A Companion to Spanish Women's Studies

A Companion to Spanish Women's Studies

Xon de Ros
Geraldine Hazbun
Series: Monografías A
Copyright Date: 2011
Edition: NED - New edition
Published by: Boydell and Brewer,
Pages: 430
https://www.jstor.org/stable/10.7722/j.ctt7zssz9
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  • Book Info
    A Companion to Spanish Women's Studies
    Book Description:

    After an introductory survey of the development of women's studies in the context of Spain, twenty-one chronologically ordered essays by scholars from Britain, the United States, Spain and Mexico explore women's roles in the cultural production of their time from the Middle Ages to the present. The essays of the first half examine the work of the earliest women writers and artists - memoirs and meditations, novellas and plays - and the representation or self-representation of women in a broad sweep of texts including medieval folksong, hagiography, and painting of the Baroque era. The modern section focuses on women's participation in politics and culture from the eighteenth century onwards: as translators and essayists, as consumers of visual ephemera and conduct books, as writers and artists, film directors and performers. An alternative and supplement to standard literary histories, this volume offers new insights into women's agency and representation in the cultural heritage of Spain. It will prove a useful and stimulating resource for students at all levels, and an accessible guide for the general reader. XON DE ROS and GERALDINE HAZBUN lecture in Spanish literature at the University of Oxford. CONTRIBUTORS: Nieves Baranda, Andrew M. Beresford, Mónica Bolufer Peruga, Helena Buffery, Rosanna Cantavella, Lou Charnon-Deutsch, Georgina Dopico-Black, Joanna Evans, Carmen Fracchia, Margaret F. Greer, Jessamy Harvey, Louise M. Haywood, Geraldine Hazbun, Susan Kirkpatrick, Frances Lannon, Laura Lonsdale, María Ana Masera Cerutti, Roberta Quance, Xon de Ros, Alexander Samson, Alison Sinclair, Joyce Tolliver.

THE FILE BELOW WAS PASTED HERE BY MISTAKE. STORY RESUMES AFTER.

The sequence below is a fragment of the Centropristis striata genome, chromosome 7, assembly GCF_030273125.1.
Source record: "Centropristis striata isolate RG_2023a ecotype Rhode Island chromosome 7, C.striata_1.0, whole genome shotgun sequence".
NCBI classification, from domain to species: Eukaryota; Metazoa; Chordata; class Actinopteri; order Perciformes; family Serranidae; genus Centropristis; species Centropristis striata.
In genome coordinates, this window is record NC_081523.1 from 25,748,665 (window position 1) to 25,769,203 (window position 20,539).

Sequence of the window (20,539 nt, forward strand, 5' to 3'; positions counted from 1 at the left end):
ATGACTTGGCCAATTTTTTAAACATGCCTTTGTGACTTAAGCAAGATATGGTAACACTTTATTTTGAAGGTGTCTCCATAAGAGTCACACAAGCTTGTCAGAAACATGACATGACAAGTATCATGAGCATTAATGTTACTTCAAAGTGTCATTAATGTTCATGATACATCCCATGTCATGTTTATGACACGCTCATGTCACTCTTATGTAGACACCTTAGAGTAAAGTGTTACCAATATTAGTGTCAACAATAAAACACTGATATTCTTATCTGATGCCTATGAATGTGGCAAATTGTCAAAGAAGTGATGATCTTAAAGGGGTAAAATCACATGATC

eISBN: 978-1-78204-423-9
    Subjects: Sociology, History

Table of Contents

  1. Front Matter
    (pp. i-iv)
  2. Table of Contents
    (pp. v-vii)
  3. LIST OF ILLUSTRATIONS
    (pp. viii-x)
  4. ACKNOWLEDGEMENTS
    (pp. xi-xii)
  5. LIST OF CONTRIBUTORS
    (pp. xiii-xiv)
  6. List of abbreviations
    (pp. xv-xvi)
  7. INTRODUCTION
    (pp. 1-22)

    In 1978 Beth Miller, editor of the pioneering volumeWomen in Hispanic Literature: Icons and Fallen Idols, complained about the apparent lack of interest in women’s studies among hispanists, claiming that ‘it was impossible in 1976 to find substantial articles in print applying new feminist perspectives in our field’ ([1978] 1983: 25), and hoping that her publication would act as a stimulus for more work in the field. Her call was not unheeded. Three decades later there is an extensive body of scholarship devoted to women’s experiences, their historical contexts and their creative works. The substantial bibliography at the end...

  8. Part I: Medieval and Early Modern
    • 1 Female Foundations in the Libro de Alexandre and Poema de Fernán González
      (pp. 25-40)
      GERALDINE HAZBUN

      Recent scholarship on medieval Spanish epic poetry has repositioned female characters within narrative contexts and in the discussions of culture, politics, and society that reach both into and beyond the text.¹ Developing this critical trend, this chapter examines the role of women in two thirteenth-century Spanish narrative poems – thePoema de Fernán González(The Poem of Fernán González) (c.1250) and theLibro de Alexandre(The Book of Alexander) (between 1178 and 1250) – through the optics of new historicism and contemporary discourse on the cultural construction of community.

      ThePFGrecounts the emancipation of Castile from the Kingdom of...

    • 2 Desire and Transgression in the Female Voice of Early Popular Lyric
      (pp. 41-54)
      MARIANA MASERA

      Thecancionero popular medieval(corpus of medieval folksong) is made up of songs that were sung to while away the monotony of daily tasks, to celebrate high days and holidays, and to accompany courtship and carnival.¹ These songs were in the main composed and transmitted orally, and they survive in variant versions, some very ancient, some more recent, which are adopted and adapted by the poetic schools of different times and regions. The early folksongs that have come down to us were committed to writing in the fifteenth, sixteenth, and seventeenth centuries because of an interest, first on the part...

    • 3 From Virgin Martyr to Holy Harlot: Female Saints in the Middle Ages and the Problem of Classification
      (pp. 55-68)
      ANDREW M. BERESFORD